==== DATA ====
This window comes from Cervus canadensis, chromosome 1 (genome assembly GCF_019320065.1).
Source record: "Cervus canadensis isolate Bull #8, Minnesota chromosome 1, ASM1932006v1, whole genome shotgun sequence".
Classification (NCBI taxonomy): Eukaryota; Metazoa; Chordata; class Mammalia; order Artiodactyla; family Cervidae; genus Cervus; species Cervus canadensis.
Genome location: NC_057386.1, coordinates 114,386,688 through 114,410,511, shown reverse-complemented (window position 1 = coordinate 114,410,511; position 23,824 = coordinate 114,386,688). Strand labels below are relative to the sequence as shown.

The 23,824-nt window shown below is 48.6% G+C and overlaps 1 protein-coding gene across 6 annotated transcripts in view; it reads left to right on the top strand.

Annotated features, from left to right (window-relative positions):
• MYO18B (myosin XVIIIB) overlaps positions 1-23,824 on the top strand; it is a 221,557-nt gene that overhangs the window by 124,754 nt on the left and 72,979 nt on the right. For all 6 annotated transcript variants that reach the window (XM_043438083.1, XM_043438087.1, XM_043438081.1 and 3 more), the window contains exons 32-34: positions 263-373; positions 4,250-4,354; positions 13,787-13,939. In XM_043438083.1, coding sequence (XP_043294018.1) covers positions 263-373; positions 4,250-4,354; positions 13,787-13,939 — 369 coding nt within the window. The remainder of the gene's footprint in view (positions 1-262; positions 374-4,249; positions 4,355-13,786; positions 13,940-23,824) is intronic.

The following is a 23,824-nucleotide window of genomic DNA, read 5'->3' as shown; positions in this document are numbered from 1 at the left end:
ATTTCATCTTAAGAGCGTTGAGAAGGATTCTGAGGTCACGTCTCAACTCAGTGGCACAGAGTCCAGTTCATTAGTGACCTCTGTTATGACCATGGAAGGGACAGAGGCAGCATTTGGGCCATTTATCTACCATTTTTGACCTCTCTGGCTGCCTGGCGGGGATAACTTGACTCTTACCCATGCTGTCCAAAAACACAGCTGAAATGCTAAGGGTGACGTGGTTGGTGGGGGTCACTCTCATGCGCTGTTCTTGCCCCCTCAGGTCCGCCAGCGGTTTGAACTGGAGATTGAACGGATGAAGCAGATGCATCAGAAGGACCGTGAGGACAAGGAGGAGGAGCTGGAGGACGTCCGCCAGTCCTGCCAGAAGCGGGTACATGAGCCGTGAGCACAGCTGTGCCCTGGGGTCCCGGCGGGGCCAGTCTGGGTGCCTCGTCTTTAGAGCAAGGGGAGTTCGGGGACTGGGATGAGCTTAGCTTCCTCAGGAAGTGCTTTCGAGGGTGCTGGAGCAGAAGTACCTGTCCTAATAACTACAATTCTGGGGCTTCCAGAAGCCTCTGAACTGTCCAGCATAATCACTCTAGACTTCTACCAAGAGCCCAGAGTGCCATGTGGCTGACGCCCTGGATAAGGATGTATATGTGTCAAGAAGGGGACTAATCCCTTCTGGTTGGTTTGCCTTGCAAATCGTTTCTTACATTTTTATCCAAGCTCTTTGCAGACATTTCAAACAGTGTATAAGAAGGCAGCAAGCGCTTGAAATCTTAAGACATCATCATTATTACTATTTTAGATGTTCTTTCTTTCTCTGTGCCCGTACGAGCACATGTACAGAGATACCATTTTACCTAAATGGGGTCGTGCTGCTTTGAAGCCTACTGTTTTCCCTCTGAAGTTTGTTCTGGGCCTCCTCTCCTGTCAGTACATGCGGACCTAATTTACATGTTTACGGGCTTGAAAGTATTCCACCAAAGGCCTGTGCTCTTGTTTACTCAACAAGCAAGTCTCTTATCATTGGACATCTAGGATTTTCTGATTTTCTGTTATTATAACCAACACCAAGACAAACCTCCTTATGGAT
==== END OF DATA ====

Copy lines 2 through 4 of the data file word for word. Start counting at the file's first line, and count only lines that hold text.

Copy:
Source record: "Cervus canadensis isolate Bull #8, Minnesota chromosome 1, ASM1932006v1, whole genome shotgun sequence".
Classification (NCBI taxonomy): Eukaryota; Metazoa; Chordata; class Mammalia; order Artiodactyla; family Cervidae; genus Cervus; species Cervus canadensis.
Genome location: NC_057386.1, coordinates 114,386,688 through 114,410,511, shown reverse-complemented (window position 1 = coordinate 114,410,511; position 23,824 = coordinate 114,386,688). Strand labels below are relative to the sequence as shown.